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Software for Interactive Analysis of Large Molecular Assemblies

Most proteins operate as part of molecular assemblies -- few act alone. Human cells contain thousands of distinct assemblies built from a few to thousands of proteins. Examples are ribosomes (synthesize proteins), polymerases (transcribe DNA to RNA), nucleosomes (spool DNA), nuclear pores (portals for all traffic into and out of the cell nucleus), microtubules (used in cell division, motility and other processes), proteasomes (degrade unneeded proteins), chaperonins (enclosures for folding proteins), clathrin cages (transport in/out of cell), spliceosomes (remove introns from mRNA), and topoisomerases (unwind DNA). Hundreds of assemblies are known and thousands remain to be discovered and studied.

This project develops interactive software used to determine the structure and function of assemblies, especially through analysis of 3-dimensional electron microscopy density maps. Specifically we develop improved capabilities for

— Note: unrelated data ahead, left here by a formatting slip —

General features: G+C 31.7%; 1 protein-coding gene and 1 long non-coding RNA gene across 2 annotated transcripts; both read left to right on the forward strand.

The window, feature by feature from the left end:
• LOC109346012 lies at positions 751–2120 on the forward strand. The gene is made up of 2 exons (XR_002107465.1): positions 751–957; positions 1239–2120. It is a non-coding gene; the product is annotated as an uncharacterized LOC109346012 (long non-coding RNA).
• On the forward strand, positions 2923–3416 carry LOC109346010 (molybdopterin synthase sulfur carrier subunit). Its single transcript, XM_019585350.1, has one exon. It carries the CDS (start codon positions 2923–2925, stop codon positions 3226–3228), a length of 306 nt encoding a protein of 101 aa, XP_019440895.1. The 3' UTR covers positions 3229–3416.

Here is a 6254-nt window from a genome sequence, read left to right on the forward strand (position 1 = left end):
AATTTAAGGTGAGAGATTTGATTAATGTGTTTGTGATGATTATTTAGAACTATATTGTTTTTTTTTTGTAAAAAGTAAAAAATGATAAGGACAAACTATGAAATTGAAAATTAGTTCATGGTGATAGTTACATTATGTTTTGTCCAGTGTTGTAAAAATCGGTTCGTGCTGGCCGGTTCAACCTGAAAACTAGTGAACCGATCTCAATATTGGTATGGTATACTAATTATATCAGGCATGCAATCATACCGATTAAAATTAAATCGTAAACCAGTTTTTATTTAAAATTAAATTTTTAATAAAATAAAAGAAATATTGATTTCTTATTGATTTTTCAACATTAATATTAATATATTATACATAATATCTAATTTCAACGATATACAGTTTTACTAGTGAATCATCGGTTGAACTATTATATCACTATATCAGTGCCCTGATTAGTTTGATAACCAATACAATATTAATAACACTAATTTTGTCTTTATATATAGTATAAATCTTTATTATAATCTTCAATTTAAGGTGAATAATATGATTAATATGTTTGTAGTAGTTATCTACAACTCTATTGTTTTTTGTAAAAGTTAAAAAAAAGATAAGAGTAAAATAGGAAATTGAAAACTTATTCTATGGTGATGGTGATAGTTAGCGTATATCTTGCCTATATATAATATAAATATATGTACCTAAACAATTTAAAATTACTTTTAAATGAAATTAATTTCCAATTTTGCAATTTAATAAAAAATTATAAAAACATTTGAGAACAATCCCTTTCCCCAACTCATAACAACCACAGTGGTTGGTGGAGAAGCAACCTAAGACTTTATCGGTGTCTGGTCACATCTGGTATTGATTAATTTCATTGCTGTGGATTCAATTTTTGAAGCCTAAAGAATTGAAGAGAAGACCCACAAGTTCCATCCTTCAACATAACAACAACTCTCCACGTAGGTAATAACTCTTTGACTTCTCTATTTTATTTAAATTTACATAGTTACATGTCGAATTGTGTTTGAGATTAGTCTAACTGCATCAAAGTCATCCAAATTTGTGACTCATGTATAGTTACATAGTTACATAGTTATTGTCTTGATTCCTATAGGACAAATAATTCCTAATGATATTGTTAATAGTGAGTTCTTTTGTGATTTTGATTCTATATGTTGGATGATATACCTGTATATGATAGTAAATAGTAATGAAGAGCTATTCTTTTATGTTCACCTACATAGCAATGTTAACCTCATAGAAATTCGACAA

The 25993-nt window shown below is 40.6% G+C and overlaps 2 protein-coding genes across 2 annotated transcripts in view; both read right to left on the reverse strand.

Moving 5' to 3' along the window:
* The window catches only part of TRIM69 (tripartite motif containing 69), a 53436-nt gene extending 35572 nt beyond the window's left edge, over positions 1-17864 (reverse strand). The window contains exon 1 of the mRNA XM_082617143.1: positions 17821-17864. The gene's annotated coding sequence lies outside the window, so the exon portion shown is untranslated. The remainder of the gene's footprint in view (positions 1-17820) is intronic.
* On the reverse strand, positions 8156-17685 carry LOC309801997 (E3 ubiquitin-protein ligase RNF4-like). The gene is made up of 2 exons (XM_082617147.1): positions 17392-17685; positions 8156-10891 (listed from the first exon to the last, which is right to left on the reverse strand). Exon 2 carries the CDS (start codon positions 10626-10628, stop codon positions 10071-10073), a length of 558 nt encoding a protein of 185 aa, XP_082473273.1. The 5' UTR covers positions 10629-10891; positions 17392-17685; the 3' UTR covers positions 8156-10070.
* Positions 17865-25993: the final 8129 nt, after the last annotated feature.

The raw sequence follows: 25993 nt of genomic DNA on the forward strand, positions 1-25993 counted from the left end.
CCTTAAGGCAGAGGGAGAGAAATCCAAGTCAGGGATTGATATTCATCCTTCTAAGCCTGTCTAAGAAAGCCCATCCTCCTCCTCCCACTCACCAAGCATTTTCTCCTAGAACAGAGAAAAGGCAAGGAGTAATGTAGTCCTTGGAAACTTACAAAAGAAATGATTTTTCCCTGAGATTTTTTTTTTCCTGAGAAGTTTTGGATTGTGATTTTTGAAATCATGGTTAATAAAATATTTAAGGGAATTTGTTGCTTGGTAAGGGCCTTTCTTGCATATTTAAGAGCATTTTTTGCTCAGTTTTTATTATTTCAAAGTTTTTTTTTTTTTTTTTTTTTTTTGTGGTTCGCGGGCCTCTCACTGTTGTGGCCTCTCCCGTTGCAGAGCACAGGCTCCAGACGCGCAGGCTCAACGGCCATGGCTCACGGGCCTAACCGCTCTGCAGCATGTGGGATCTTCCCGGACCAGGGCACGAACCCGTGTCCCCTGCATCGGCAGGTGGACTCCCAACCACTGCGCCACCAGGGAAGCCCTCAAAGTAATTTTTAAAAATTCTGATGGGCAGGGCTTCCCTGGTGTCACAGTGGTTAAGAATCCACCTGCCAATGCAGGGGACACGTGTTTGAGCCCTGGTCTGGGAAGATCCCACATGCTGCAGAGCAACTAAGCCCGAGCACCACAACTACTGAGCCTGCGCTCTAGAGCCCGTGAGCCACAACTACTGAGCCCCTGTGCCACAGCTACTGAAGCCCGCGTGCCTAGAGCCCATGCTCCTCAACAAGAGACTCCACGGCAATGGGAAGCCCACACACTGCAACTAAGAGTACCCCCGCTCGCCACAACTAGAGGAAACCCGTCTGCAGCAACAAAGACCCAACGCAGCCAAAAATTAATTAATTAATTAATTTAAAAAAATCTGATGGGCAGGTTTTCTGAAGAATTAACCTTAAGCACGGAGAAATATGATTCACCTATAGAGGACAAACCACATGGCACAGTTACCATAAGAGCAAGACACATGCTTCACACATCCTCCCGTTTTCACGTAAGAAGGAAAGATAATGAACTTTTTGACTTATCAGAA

Fitting in Electron Microscopy Maps


Myosin thick filament density map (Woodhead, 2005) fit using a smooth muscle myosin crystal structure (PDB 1i84) containing two heavy chains, two essential light chains, and two regulatory light chains. Copies of the myosin subunit are automatically reoriented to maintain helical symmetry during fitting so that steric clashes are apparent.

Some relevant Chimera tools:

Molecular Assemblies in Cellular Environments

Microtubules (red), a centriole (yellow), lysosomes (blue), Golgi (green) and cell membrane (orange) are shown traced in an electron tomography density map of a human cytotoxic T-cell. Lysosome are towed along microtubules to deliver a lethal dose of serine proteases to an infected adjacent cell.

More Examples

Additional tools for analyzing density maps are described in the Guide to Volume Data Display

More animations of molecular assemblies can be found in the animation gallery.

Further demonstrations of Chimera capabilities for elucidating molecular assemblies are given on the Demonstrations, Talks and Posters web page.


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